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excellent school where I placed her. But our aunt thought best to
remove her because she complained, and she has been dawdling
about ever since she came. A most ruinous state of things for a
morbid, spoilt girl like Rose," said Mrs. Jane, severely.
She had never forgiven the old ladies for yielding to Rose's
pathetic petition that she might wait her guardian's arrival before
beginning another term at the school, which was a regular Blimber
hot-bed, and turned out many a feminine Toots.
"I never thought it the proper school for a child in good
circumstances an heiress, in fact, as Rose is. It is all very well for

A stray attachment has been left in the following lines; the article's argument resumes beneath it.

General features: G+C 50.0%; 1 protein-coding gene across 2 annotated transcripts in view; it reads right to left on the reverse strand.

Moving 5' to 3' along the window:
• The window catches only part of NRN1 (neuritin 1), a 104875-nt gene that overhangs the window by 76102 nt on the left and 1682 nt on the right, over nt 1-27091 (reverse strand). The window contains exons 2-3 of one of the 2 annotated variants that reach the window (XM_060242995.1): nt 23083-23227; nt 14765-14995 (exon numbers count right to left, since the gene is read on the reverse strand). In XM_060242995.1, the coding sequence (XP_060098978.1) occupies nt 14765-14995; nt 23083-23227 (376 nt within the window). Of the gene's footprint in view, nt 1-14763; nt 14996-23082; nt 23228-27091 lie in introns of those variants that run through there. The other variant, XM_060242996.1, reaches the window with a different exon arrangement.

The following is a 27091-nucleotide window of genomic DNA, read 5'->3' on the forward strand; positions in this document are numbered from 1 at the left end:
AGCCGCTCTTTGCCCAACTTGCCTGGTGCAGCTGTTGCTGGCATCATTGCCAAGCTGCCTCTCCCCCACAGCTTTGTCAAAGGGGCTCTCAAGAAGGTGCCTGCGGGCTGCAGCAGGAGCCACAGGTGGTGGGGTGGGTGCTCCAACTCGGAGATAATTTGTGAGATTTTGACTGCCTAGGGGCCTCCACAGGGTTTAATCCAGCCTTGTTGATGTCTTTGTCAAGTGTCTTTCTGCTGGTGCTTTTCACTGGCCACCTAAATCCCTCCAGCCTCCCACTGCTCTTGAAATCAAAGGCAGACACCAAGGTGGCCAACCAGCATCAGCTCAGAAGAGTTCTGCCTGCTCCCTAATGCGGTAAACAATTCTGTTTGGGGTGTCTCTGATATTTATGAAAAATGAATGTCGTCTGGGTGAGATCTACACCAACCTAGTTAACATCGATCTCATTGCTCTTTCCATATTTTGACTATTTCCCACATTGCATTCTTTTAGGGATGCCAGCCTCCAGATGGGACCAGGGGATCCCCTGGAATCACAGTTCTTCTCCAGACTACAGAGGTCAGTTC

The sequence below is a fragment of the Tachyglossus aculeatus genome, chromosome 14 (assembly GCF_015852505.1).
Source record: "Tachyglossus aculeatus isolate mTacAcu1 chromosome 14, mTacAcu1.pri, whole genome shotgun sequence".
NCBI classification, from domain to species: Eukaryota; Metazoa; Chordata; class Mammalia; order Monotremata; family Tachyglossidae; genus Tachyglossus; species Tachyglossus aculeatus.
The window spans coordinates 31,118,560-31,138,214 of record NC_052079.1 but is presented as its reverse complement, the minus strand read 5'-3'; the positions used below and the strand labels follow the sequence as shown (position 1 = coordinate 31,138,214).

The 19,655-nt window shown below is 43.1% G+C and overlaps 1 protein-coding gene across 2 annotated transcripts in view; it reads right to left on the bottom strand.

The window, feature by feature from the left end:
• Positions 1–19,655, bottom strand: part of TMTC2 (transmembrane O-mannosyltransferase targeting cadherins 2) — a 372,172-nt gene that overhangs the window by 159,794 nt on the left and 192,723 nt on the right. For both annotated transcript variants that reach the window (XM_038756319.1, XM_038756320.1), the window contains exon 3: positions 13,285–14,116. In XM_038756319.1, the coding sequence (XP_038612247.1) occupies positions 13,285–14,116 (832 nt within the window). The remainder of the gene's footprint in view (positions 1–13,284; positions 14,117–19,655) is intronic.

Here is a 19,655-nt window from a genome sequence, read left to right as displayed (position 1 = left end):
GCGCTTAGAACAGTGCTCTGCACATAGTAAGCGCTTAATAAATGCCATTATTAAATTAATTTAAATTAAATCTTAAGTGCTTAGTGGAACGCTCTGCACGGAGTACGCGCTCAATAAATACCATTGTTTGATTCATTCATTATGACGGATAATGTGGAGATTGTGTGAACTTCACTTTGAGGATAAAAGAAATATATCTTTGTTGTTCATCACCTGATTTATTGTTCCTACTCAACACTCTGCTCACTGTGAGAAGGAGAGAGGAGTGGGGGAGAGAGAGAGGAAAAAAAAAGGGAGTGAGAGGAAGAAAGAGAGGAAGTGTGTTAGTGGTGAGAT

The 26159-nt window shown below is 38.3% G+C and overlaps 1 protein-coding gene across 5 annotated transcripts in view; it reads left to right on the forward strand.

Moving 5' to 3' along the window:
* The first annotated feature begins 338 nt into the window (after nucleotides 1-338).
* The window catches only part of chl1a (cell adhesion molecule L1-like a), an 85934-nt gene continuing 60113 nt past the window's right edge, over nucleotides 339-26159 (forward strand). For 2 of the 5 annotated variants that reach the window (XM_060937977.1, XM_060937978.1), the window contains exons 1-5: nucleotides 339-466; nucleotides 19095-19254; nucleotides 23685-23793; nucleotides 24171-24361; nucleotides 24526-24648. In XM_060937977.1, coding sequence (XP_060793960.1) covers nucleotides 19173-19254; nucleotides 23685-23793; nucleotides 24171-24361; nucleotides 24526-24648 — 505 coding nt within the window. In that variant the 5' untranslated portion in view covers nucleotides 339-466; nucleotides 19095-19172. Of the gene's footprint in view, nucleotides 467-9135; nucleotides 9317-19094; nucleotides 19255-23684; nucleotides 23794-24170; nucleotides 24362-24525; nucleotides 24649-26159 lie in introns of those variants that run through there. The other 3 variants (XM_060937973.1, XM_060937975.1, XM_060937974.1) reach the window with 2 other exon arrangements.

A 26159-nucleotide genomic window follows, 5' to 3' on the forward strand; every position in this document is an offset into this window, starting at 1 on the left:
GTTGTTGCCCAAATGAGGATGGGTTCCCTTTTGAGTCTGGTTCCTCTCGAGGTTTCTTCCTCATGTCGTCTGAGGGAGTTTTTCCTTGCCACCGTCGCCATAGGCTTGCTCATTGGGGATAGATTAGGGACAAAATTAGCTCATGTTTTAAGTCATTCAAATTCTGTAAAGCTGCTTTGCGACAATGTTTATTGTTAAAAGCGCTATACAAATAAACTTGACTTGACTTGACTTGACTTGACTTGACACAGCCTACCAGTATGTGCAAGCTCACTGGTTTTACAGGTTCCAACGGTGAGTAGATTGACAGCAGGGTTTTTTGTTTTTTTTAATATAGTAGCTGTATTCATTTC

girls who are to get their own living by teaching, and that sort of
thing; but all she needs is a year or two at a fashionable finishing
school, so that at eighteen she can come out with eclat," put in
Aunt Clara, who had been a beauty and a belle, and was still a
"Dear, dear! how short-sighted you all are to be discussing
education and plans for the future, when this unhappy child is so
plainly marked for the tomb," sighed Aunt Myra, with a lugubrious
sniff and a solemn wag of the funereal bonnet, which she refused
to remove, being afflicted with a chronic catarrh.
"Now, it is my opinion that the dear thing only wants freedom,
rest, and care. There is look in her eyes that goes to my heart, for it
shows that she feels the need of what none of us can give her a
mother," said Aunt Jessie, with tears in her own bright eyes at the
thought of her boys being left, as Rose was, to the care of others.
Uncle Alec, who had listened silently as each spoke, turned
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